The former head of human resources at the Federal Emergency Management Agency, Corey Coleman, has been accused of trading sex for jobs at the agency, according to a source with knowledge of FEMA's internal investigation into the matter and an executive summary of the preliminary findings of the investigation.
An executive summary of the preliminary investigation reviewed by CNN finds that Coleman engaged in sexual relationships with female subordinates. In the report, witnesses accuse him of pressuring the women and demoting them when they tried to deny his advances, intimidating staff and creating a toxic work environment.
Coleman's name does not appear in the executive summary, but the source confirmed he is the subject of the report.
Investigators allege that when Coleman was approached for an interview, he resigned. The source said the resignation occurred on June 18.
"Results of a recent internal investigation concerning allegations of sexual misconduct against the former Chief Component Human Capital Officer leave me no choice but to take decisive action to address lapses in professional responsibility, including requesting further investigation by the DHS Office of the Inspector General," FEMA Administrator Brock Long said in a statement. "These allegations are deeply disturbing and harassment of any kind will not be tolerated at FEMA."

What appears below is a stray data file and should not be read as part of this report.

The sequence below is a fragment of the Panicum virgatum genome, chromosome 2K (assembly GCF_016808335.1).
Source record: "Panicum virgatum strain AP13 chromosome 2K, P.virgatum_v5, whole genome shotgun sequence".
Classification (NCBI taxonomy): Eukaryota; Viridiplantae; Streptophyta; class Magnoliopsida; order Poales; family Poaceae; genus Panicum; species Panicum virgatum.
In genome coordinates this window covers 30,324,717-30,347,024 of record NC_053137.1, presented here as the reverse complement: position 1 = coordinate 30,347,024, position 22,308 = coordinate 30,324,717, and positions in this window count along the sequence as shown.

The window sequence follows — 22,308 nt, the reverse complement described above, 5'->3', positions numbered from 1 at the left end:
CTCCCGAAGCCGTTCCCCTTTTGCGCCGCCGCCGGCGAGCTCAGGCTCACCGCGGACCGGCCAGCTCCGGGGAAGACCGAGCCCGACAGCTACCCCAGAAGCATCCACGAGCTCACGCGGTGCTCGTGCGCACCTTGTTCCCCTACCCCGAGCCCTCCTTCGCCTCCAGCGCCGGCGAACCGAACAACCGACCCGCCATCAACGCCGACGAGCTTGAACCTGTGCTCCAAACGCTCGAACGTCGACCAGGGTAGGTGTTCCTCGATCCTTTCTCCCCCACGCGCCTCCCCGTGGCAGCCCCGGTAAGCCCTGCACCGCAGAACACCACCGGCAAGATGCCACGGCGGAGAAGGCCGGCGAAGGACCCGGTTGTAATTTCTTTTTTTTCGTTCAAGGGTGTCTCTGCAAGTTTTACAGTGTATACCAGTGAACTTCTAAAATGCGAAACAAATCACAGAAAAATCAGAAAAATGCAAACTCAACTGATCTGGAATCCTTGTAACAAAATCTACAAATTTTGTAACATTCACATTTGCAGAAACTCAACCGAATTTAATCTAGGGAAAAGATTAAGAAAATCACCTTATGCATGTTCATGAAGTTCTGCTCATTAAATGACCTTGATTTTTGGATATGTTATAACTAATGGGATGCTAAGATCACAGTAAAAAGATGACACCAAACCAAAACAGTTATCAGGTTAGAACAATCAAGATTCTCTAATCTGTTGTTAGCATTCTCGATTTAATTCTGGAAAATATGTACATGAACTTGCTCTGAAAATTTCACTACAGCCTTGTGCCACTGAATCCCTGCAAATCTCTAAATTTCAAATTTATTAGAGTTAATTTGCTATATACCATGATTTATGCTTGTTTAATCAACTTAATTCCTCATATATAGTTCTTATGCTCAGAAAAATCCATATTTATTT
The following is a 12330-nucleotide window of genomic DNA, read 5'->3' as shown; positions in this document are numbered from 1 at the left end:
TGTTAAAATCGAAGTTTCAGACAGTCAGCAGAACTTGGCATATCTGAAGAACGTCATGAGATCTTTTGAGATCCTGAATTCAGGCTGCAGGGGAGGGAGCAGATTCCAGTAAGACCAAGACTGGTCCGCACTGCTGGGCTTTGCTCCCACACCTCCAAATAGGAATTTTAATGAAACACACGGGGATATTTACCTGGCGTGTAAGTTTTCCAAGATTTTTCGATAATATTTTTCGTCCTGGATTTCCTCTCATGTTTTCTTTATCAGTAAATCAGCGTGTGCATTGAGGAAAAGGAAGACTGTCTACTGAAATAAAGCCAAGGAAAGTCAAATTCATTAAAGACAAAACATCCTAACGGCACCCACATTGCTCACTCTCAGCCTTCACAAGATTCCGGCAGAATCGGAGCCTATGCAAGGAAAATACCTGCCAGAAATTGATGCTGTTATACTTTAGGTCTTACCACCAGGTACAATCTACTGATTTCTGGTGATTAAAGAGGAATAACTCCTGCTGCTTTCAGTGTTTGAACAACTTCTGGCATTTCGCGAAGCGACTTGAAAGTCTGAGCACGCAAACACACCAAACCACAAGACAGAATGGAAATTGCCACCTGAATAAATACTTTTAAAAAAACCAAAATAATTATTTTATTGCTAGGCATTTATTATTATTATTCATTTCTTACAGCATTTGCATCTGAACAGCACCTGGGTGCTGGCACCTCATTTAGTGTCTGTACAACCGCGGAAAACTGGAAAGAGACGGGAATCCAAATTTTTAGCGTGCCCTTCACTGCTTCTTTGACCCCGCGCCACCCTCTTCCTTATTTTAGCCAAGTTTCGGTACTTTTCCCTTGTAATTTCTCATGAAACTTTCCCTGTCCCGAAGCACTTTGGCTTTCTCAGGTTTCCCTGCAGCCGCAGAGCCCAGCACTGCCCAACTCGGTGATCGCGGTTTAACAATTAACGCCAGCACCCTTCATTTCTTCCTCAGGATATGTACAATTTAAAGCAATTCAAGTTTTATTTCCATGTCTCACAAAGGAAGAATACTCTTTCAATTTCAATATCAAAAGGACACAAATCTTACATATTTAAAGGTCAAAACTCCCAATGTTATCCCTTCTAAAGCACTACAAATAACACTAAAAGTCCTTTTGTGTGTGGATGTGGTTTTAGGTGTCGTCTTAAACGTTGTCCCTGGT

CNN has been unable to reach Coleman for comment.
The Washington Post was first to report on the allegations against Coleman.
It's unclear how many women are making accusations against Coleman, and the source said the agency is still trying to determine how many women were impacted by Coleman's alleged conduct.
The first known accusation is from 2015, the source said. Coleman was hired as a deputy in the agency's HR office in 2011 and was later promoted to the head of HR. An exact date of the promotion was not immediately available.
The source said the first complaint was filed with the DHS Inspector General's office but wasn't investigated because it was considered to be too vague. FEMA then launched an internal investigation at Long's direction, the source said. The agency will now turn its investigation back over to the Inspector General. CNN reached out to the Inspector General's office for comment but has yet to receive a response.
Long announced "decisive action" in the wake of the report. Long called the allegations "deeply disturbing" and said the agency will conduct an "end-to-end, third party review" of the sexual harassment allegations. Long also announced more counseling, training and a review of open complaints.
In the statement by Long, he calls for the implementation of several measures following the initial report. These include an "end-to-end, third party review of FEMA's approach to intake, management, and resolution of employee misconduct allegations, especially sexual harassment allegations," and a requirement for employees to "complete a mandatory, third party, in-person training to recognize, report, and prevent sexual harassment."
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